In recent years, the word “oshi” has become popular in Japan. Originally intended to denote “support,” the word is now frequently used to refer to a favorite fictitious or actual performer, such as an anime character or idol singer.
A company in Sapporo will start granting its employees oshi kyuka. Starting next month, they will have access to special paid vacation days that they can utilize for oshi-related activities like attending concerts or fan events. It is another trend that has been gaining traction in Japan.
The technique is being used in the daycare facility Arisu Hoikuen in Sapporo’s Nishi Ward. Being a caregiver is a demanding job, which is why Arisu is available from morning to night, not only throughout the week but also on weekends and holidays. However, according to Masashi Endo, director of Arisu, overwork is bad for the workers and the kids they are watching. Both our crew members’ bodies and minds are worn out. I have therefore been trying to find ways to somewhat lessen that. Because the task they do requires a lot of energy.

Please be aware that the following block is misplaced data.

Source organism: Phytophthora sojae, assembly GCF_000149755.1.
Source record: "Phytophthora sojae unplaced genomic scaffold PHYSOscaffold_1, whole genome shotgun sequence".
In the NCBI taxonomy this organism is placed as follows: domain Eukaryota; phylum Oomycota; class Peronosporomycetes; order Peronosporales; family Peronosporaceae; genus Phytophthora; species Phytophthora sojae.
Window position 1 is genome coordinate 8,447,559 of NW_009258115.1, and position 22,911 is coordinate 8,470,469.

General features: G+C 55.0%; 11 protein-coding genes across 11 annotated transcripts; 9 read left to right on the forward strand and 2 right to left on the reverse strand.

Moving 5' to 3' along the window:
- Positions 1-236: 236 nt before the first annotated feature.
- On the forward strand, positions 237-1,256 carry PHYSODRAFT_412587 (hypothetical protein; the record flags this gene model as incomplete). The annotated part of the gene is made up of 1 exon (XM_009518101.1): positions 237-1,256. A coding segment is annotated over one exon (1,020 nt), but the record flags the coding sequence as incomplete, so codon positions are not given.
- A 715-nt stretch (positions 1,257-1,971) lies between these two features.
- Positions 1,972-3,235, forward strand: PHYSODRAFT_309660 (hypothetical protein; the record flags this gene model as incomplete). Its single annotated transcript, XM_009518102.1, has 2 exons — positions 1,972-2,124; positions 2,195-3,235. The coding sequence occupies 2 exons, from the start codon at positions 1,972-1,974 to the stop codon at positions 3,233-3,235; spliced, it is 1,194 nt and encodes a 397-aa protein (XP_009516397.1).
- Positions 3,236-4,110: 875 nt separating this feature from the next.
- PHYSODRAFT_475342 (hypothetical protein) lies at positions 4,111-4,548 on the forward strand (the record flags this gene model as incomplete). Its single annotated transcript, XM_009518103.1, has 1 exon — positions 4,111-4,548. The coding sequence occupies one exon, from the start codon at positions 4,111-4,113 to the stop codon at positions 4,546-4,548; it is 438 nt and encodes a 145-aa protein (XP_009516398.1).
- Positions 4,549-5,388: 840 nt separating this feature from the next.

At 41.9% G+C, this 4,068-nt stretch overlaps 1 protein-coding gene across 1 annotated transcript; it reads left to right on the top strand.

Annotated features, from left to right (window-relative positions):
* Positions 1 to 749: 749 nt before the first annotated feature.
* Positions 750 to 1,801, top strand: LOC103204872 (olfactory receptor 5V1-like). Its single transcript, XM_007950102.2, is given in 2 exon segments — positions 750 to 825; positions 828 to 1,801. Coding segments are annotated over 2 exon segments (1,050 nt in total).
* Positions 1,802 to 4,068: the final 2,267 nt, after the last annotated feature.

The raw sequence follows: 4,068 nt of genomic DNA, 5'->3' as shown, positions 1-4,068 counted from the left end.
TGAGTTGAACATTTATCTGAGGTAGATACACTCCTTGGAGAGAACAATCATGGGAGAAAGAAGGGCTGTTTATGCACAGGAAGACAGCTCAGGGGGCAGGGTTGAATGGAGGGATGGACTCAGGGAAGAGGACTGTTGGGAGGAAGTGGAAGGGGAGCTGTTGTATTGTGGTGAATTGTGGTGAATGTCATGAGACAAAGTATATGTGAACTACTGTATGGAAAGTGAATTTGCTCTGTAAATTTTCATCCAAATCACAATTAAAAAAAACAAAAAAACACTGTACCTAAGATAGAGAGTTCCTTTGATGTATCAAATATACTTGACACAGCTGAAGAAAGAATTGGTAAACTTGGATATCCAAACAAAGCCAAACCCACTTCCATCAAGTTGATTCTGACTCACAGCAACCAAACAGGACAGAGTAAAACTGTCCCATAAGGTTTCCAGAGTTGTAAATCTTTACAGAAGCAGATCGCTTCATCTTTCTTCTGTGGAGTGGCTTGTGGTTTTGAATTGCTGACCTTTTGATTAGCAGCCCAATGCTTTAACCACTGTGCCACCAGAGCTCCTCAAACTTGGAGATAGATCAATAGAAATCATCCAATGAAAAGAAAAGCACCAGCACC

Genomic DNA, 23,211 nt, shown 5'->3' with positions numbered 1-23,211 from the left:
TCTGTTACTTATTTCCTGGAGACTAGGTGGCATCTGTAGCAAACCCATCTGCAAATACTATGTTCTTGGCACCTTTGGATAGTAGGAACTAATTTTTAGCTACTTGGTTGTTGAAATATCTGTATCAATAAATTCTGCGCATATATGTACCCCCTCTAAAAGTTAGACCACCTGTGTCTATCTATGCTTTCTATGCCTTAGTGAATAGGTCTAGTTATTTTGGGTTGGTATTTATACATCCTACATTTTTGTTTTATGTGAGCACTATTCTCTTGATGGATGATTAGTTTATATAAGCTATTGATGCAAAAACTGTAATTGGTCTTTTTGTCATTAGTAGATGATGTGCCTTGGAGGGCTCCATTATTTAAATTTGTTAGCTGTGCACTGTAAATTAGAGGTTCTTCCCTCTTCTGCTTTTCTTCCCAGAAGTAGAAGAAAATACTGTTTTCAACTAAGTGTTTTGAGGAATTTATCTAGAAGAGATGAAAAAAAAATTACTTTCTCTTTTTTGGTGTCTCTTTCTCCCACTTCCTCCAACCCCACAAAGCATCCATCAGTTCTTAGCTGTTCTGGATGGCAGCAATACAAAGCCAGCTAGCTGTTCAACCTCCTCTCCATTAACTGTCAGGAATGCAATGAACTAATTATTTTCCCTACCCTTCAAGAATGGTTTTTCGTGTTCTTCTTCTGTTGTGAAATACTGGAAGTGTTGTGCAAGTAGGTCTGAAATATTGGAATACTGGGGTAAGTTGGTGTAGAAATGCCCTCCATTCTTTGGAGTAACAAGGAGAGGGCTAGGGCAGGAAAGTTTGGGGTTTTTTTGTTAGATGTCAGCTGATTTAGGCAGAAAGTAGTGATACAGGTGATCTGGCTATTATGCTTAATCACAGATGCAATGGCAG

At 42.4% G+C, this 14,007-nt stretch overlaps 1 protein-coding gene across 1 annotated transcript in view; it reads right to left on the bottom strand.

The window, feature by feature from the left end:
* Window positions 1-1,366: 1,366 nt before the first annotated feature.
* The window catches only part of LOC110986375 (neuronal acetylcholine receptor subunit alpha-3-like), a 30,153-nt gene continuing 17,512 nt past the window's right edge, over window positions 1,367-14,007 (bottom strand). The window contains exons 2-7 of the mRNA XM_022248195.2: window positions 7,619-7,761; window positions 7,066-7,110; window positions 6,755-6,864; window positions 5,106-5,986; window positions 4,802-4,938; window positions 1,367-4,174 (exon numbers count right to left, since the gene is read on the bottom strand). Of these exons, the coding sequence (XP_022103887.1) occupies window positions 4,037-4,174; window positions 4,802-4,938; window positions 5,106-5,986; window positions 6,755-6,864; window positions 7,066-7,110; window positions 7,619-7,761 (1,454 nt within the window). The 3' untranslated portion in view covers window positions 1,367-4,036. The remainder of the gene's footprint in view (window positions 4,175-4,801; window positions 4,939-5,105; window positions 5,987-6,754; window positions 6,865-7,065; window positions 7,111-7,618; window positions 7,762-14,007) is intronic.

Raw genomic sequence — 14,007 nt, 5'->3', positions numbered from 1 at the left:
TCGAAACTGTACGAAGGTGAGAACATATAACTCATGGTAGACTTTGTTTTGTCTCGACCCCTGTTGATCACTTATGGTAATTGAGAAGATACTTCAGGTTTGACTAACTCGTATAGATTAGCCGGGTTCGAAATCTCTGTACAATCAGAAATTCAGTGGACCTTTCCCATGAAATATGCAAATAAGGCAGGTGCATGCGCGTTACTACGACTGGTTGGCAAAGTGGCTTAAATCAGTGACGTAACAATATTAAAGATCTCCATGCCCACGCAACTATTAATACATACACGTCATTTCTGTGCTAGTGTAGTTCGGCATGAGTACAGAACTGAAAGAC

The personnel at Arisu Hoikuen will receive ten days off work in addition to their already accrued vacation time to use for oshi-related activities. For instance, one of the staff members enjoys e-sports and intends to take the day off work to attend a competition in which his favorite professional gamer will be taking part.
Buck-Tick, a Japanese rock band, is a favorite of Endo. Other employees of company who appreciate music will be able to take time off to attend live performances. Beyond the term’s usual meaning as a person or persona, Arisu also seems to be using a somewhat flexible, accommodating definition of “oshi.” Another employee intends to visit the theme park during his “Disneyland oshi” time off and buy some of the limited-edition Toy Story memorandum. It would seem that “ramen oshi,” “TV oshi,” and even “bed oshi” would also be acceptable for individuals who desire a day off to go out to dine, relax on their sofa, or just sleep in till a pleasantly late hour given the broad interpretation’s application.
Endo said, “I think happy employees contribute to happy kids. “If everything goes according to plan, Oshi Vacation System seems to be a win-win situation. “If our staff members are pleased in their personal life, I believe their happiness will automatically manifest when they are at work. I thus expect that this new system will lead to a happier environment for the children as well,” says the employer.